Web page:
Barriers for a Mexican American Startup Founder and the Patent System

Hispanic entrepreneurs are the fastest growing group of business owners in the United States and are key contributors to the country’s recovery from the coronavirus pandemic. For them, entrepreneurship is not just about identifying new ideas, it’s also about addressing short-term practical problems and meeting current customer needs.

In this pursuit, they often face many challenges when starting a company.  For example, Hispanic entrepreneurs are less likely to start businesses in traditional sectors like technology or telecommunications because their social networks are narrower.

However the main two problems faced by Hispanic enterpreneurs can be summarised as barriers to funding and the patent system. In this article, we examine these two issues faced by Hispanic entrepreneurs and offer evidence-based guidelines to help them succeed.

Access to Funding

Firstly, one of the most common problems faced by Hispanic entrepreneurs is access to capital. More than 70 percent of Latino business owners fund their ventures with personal savings and only 6 percent use commercial loans.

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According to a study by the Stanford University Business School, Latinos receive a lower share of start-up loans than their white counterparts. Additionally, a recent 2020 Stanford study found that only 51% of Latino entrepreneurs receive funding from national banks compared to 77% of their white counterparts. This lack of access limits the size of a new business venture and increases the chances of failure.

In a recent report by Bain & Co., fewer than one percent of private equity and venture capital deals are made by Latino founders. While this is an improvement, Latino entrepreneurs still face a long timeline for obtaining funding.

To alleviate this problem, one startup incubator has created a fellowship program for graduate students in the U.S. The fellowship program aims to identify every Latino startup founder in the U.S. and create a startup registry, which will serve as an open source for the public and potential investors.

Filing for patents

According to a recent study by the Institute of Women’s Policy Research, women of color and Hispanic women are less likely to be awarded U.S. patents than their white, male counterparts. This disparity is compounded by the fact that Hispanic and Black women are leading the charge when it comes to female-owned businesses. Filing for patents is particularly difficult for women and minority-owned companies.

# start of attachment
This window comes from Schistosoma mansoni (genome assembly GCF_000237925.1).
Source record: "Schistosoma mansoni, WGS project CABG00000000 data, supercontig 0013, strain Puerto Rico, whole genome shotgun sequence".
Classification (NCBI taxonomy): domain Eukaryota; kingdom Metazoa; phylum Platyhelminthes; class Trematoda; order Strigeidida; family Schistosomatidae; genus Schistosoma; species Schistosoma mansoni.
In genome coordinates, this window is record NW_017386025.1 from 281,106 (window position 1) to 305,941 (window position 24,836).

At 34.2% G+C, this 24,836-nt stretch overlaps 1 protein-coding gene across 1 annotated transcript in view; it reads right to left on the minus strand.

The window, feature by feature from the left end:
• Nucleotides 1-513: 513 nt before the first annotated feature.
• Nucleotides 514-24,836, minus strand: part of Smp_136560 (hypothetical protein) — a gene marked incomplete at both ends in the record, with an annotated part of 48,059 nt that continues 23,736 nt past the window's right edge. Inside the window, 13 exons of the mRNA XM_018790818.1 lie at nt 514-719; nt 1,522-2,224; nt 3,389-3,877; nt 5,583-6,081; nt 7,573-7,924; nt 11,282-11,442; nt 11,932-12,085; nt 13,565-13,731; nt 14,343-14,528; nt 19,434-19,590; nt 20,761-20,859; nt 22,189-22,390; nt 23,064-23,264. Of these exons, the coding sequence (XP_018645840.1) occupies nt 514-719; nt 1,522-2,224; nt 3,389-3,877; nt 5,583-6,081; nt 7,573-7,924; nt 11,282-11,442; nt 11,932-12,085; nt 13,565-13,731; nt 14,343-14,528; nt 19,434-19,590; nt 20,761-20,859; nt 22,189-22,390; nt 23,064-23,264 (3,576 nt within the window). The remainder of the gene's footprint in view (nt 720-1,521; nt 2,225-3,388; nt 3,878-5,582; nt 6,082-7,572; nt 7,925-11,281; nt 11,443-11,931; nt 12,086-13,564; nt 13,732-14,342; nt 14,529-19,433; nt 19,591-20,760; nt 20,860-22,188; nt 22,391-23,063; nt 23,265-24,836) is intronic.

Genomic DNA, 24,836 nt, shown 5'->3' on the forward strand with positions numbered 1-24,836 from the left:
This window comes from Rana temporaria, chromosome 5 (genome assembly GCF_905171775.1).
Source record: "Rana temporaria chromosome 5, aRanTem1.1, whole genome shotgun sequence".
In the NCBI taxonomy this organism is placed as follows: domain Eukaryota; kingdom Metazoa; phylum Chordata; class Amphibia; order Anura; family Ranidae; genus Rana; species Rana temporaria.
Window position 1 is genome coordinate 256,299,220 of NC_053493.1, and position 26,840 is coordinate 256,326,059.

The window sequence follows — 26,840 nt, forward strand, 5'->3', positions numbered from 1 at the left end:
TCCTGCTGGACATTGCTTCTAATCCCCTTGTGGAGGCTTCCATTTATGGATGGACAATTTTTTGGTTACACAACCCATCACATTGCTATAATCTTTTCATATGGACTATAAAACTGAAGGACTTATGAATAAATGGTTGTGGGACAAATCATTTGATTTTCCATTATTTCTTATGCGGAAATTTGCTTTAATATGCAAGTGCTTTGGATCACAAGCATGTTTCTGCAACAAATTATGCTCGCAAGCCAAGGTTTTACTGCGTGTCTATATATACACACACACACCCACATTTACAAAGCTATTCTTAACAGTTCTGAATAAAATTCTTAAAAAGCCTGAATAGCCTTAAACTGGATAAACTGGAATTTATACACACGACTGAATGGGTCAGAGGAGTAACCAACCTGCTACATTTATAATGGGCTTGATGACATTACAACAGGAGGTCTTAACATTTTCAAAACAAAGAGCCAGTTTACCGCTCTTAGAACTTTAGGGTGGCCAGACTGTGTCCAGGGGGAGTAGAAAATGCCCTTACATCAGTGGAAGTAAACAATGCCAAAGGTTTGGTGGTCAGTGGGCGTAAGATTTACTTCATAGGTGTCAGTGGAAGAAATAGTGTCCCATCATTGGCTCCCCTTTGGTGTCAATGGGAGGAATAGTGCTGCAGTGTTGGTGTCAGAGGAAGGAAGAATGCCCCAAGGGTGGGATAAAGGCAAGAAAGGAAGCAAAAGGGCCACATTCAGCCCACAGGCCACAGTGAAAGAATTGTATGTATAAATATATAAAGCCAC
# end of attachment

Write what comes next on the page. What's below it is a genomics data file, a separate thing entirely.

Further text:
Luckily, there are some ways to get around this patent barrier. For example, startups can file provisional patent applications, which are less formal than traditional patent applications. This way, the company can demonstrate that it has filed for a patent even before it has released a product or service to the public.

While patents are valuable, they also come with significant risks. Whether a product is new or an existing one, patents grant exclusive rights to their creators. Before a startup can file for patent protection, it must first check the availability of trademarks. If a name is already used by someone else, it’s important to file a federal trademark application. If the startup files for a patent, it may lose its foreign patent rights due to premature disclosure.

For this reason, Mexican American startup founders should file a provisional patent application. It isn’t a legal protection against trademark infringement, but it can give the startup founder a year’s grace period to develop their product and get it to market.

The USPTO has also set up a council to foster innovation among underrepresented groups. Other programs and services that are available include the Expanding Innovation Hub and Camp Invention. The Expanding Innovation Hub provides resources to help inventors develop their ideas, and the Office of Equal Employment Opportunity and Diversity runs Camp Invention which is a STEM program for elementary students. By addressing these challenges, the patent system will eventually become more inclusive of all backgrounds.

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Despite these challenges, Latino-owned businesses are growing at a significantly fast rate. In fact, Hispanic businesses are on pace to surpass the five million mark in the next decade. This success is also driven by the fact that Latino businesses are becoming the fastest-growing segments of the U.S. business population.

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